Juggling meeting with in-person and virtual participants
A couple weeks ago, we shared a piece on workplace etiquette as we wrestle with going back to sharing workspaces. As other tools and applications hit the market that are designed to make remote work easier, I don’t see Zoom or Google Hangouts going to go away, and video conferencing is now, I believe, a permanent part of how we do business.
As we ease back into face-to-face work, there may still be some who dial in on a video conference from a remote space. This hybrid model of in-person and virtual presents some challenges for all participants. We must continue to be respectful of those in the physical room as well as those in the virtual room. Maintaining our sense of humor, effective facilitation skills, and content knowledge will be important to the success of these meetings. And when we’ve got people who are in the room together as well as participants that are virtual in the same discussion, we’ll need to be extra diligent about our ability to juggle and make everyone feel welcome.
So I offer some tips for consideration...
Tips for the attendee (for video conference)
- Log in a couple of minutes early. Technology and internet connections can be unpredictable, so you should allow yourself some time to fix it if it doesn’t work. Starting on time is a sign of respect for everyone in the meeting, not to mention you’ll feel more comfortable if you can test everything and make sure it works instead of logging on at the last minute, troubleshooting technology if there’s an issue, and arriving onscreen a little flustered.
- If possible, have your video on. At least turn it on for introductions and group discussions. If you’re uncomfortable with your background, use the backgrounds available through the tool (or download one)--just remember they use up more bandwidth.
- If necessary, turn off your own self view. Watching yourself listen to your co-worker’s presentation can be a distraction. It is also draining to see yourself on camera every day. Just remember, even though you can’t see yourself, everyone else can still see you.
- Be diligent about keeping your own audio on mute. That is, until it’s your turn to talk. Papers shuffling, coffee cups being set down, dogs barking, phones ringing and other unplanned noises can make it hard for others to hear.
- Keep your apps up to date. You can easily become delayed with an unexpected error from having an older or out of date version of the software.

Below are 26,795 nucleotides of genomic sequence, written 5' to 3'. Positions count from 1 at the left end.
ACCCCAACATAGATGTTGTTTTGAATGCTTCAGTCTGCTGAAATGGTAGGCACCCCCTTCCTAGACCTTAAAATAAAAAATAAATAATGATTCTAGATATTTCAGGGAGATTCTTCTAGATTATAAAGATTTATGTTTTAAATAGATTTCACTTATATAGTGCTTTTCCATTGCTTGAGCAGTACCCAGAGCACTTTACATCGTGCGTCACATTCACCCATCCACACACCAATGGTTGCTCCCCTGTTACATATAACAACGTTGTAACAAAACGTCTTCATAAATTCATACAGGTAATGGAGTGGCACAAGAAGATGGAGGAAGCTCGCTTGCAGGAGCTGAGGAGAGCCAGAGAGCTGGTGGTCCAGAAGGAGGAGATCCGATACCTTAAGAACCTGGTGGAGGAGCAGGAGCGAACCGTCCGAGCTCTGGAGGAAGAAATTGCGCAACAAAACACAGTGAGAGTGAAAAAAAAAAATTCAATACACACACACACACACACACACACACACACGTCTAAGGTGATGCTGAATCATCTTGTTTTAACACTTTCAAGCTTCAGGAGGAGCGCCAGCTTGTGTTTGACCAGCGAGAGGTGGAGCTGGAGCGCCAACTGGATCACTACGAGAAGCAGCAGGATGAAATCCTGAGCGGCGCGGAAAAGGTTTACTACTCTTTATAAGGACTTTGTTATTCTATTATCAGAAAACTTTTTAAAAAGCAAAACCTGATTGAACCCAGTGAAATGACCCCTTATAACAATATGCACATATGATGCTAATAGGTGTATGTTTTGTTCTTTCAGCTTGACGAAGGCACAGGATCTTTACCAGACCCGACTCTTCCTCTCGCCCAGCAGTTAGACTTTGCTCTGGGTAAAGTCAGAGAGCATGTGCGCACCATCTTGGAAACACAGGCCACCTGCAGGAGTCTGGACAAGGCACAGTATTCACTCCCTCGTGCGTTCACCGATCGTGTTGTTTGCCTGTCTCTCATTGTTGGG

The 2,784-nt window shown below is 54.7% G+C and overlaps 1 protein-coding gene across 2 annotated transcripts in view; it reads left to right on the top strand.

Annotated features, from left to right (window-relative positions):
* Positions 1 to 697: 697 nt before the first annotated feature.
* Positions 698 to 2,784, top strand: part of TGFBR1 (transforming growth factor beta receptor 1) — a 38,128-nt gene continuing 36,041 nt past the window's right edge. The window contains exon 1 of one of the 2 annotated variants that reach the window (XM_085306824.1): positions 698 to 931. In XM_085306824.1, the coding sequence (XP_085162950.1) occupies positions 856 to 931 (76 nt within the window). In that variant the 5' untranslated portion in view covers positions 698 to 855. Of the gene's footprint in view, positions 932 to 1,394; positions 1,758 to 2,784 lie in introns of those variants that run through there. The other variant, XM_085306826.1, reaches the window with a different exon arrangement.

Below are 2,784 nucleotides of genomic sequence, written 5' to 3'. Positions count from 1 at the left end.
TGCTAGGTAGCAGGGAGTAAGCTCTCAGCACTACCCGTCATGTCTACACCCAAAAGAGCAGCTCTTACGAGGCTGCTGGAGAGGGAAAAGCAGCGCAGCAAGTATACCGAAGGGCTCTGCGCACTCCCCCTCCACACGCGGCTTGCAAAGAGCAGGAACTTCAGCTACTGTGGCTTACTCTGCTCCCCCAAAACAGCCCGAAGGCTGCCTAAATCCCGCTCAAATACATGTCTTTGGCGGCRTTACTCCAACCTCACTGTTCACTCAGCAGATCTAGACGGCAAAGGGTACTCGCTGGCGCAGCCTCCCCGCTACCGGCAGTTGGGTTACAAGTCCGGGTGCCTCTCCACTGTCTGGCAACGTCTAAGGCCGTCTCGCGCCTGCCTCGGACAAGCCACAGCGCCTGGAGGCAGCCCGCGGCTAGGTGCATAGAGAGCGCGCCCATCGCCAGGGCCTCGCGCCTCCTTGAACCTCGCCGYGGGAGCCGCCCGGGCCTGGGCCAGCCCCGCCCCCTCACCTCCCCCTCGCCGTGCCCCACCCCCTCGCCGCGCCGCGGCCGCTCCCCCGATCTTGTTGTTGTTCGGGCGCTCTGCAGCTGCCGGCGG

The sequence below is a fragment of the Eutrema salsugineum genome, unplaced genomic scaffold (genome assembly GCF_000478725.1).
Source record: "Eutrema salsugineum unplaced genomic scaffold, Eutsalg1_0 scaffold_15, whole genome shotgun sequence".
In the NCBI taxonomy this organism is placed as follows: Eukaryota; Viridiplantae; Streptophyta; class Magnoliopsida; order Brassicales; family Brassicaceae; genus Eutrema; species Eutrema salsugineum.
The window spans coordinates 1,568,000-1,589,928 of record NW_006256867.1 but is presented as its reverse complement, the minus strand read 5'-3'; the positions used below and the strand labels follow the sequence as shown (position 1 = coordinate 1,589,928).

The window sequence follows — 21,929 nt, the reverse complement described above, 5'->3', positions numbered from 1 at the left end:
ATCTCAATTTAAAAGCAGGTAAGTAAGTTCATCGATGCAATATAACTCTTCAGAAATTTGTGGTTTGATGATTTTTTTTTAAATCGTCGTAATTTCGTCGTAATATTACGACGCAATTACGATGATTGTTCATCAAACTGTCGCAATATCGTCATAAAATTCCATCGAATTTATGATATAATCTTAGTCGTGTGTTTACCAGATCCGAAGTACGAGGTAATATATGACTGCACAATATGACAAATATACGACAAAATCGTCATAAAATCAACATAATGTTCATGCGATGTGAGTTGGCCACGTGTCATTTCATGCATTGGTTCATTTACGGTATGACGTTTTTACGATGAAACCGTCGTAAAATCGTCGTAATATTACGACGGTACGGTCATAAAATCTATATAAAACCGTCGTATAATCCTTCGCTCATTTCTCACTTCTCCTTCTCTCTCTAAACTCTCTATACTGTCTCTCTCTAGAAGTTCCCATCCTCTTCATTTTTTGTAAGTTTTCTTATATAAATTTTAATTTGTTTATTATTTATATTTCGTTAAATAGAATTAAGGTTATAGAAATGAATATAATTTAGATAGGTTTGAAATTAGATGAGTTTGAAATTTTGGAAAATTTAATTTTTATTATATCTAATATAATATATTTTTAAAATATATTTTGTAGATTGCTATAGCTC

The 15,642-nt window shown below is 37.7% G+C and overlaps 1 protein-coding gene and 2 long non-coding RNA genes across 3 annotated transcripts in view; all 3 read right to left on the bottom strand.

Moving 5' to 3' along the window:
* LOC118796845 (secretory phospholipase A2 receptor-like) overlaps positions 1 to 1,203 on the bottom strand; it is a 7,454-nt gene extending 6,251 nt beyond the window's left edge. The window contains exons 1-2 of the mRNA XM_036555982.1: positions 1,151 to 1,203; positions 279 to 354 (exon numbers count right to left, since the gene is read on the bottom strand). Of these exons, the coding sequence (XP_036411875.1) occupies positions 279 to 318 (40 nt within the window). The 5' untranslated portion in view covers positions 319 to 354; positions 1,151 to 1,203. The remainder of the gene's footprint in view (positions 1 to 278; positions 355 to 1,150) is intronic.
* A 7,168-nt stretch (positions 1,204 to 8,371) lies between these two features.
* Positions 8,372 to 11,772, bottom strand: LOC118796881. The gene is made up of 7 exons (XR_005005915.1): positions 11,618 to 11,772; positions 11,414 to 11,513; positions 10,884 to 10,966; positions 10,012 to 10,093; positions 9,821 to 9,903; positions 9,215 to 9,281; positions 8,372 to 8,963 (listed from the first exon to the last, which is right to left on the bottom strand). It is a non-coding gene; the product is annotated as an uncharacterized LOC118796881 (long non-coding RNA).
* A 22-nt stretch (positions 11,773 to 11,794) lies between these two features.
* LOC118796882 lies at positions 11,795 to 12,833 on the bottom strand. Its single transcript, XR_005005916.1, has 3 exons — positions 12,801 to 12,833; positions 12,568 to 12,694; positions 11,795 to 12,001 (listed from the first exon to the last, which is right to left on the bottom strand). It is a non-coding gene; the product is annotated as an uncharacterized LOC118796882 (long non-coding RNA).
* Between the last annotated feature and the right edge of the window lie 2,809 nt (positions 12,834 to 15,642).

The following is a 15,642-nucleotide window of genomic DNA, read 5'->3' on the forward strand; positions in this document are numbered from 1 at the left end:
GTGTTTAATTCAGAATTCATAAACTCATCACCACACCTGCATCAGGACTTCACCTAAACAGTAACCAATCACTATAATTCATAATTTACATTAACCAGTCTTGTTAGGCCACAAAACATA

Tips for the meeting facilitator or presenter (for video conference)
- Make sure your lighting is good. It’s easy for participants to become distracted and disinterested if they can’t see your facial expressions from poor lighting. Put a light in front of you so that people can see you and connect with you!
- Log on early and welcome people as they arrive. Use the pre-start time to check audio, video, and help those folks who are less familiar with the tool understand how it works.
- Use any and all of the functionality the tool offers. Utilizing annotations, white boards, attachments, chat, polling, reactions, etc., can engage the folks in the conversation in a meaningful and positive way. The more participants interact with the meeting, the less likely they are to take a snooze or be focused on another task.
- Create space and time for human connections. If at all possible, use things like breakout rooms or a large group discussion to connect with people.
- Make it safe for attendees. Remote attendees have challenges that facilitators may not always be aware of. Ensure you make the meeting safe for all attendees to participate at the right level for them and for the situation
- End a few minutes early. Just like in-person meetings, ending a few minutes early allows participants to get to whatever is next in a timely manner and keep their day on track.
Tips for everyone (when some are in person and some are on video conference)
- Follow a clear process. Make sure there’s an opportunity to hear from people in the room and on the video call.
- Pay special attention to making sure everyone in the room can hear. You may need a microphone, or someone may need to repeat what’s been said, but everyone in the room needs to hear virtual participants, and virtual participants need to hear everyone in the room.
- Designate an alternate contact mode if tech goes down. Tech is unpredictable, so have a back-up plan in case you lose the connection mid call. This may be someone being willing to stand by with their own phone or machine, or switching to a phone call instead of a video call.
How about you? What Zoom etiquette do you follow? Let us know below and on Social Media!